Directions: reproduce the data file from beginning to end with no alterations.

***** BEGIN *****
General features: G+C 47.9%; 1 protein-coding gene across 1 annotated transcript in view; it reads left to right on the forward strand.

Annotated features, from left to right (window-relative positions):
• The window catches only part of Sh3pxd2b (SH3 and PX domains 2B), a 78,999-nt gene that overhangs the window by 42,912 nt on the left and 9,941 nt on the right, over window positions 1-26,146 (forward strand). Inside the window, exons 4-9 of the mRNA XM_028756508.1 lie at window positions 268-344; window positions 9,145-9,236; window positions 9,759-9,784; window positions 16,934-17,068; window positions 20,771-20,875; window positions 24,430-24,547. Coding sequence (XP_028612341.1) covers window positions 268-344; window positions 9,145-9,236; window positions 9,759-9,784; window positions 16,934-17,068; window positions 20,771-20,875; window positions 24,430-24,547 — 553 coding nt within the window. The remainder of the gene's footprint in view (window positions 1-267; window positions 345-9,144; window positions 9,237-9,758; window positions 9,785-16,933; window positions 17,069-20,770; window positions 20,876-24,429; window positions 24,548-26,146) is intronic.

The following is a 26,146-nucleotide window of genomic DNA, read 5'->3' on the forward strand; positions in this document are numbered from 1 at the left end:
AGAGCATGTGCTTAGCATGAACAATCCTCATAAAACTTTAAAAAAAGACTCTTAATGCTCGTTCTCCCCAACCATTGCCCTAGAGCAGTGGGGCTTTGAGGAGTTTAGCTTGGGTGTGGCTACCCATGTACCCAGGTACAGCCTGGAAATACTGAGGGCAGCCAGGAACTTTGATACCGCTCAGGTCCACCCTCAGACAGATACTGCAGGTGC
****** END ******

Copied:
General features: G+C 47.9%; 1 protein-coding gene across 1 annotated transcript in view; it reads left to right on the forward strand.

Annotated features, from left to right (window-relative positions):
• The window catches only part of Sh3pxd2b (SH3 and PX domains 2B), a 78,999-nt gene that overhangs the window by 42,912 nt on the left and 9,941 nt on the right, over window positions 1-26,146 (forward strand). Inside the window, exons 4-9 of the mRNA XM_028756508.1 lie at window positions 268-344; window positions 9,145-9,236; window positions 9,759-9,784; window positions 16,934-17,068; window positions 20,771-20,875; window positions 24,430-24,547. Coding sequence (XP_028612341.1) covers window positions 268-344; window positions 9,145-9,236; window positions 9,759-9,784; window positions 16,934-17,068; window positions 20,771-20,875; window positions 24,430-24,547 — 553 coding nt within the window. The remainder of the gene's footprint in view (window positions 1-267; window positions 345-9,144; window positions 9,237-9,758; window positions 9,785-16,933; window positions 17,069-20,770; window positions 20,876-24,429; window positions 24,548-26,146) is intronic.

The following is a 26,146-nucleotide window of genomic DNA, read 5'->3' on the forward strand; positions in this document are numbered from 1 at the left end:
AGAGCATGTGCTTAGCATGAACAATCCTCATAAAACTTTAAAAAAAGACTCTTAATGCTCGTTCTCCCCAACCATTGCCCTAGAGCAGTGGGGCTTTGAGGAGTTTAGCTTGGGTGTGGCTACCCATGTACCCAGGTACAGCCTGGAAATACTGAGGGCAGCCAGGAACTTTGATACCGCTCAGGTCCACCCTCAGACAGATACTGCAGGTGC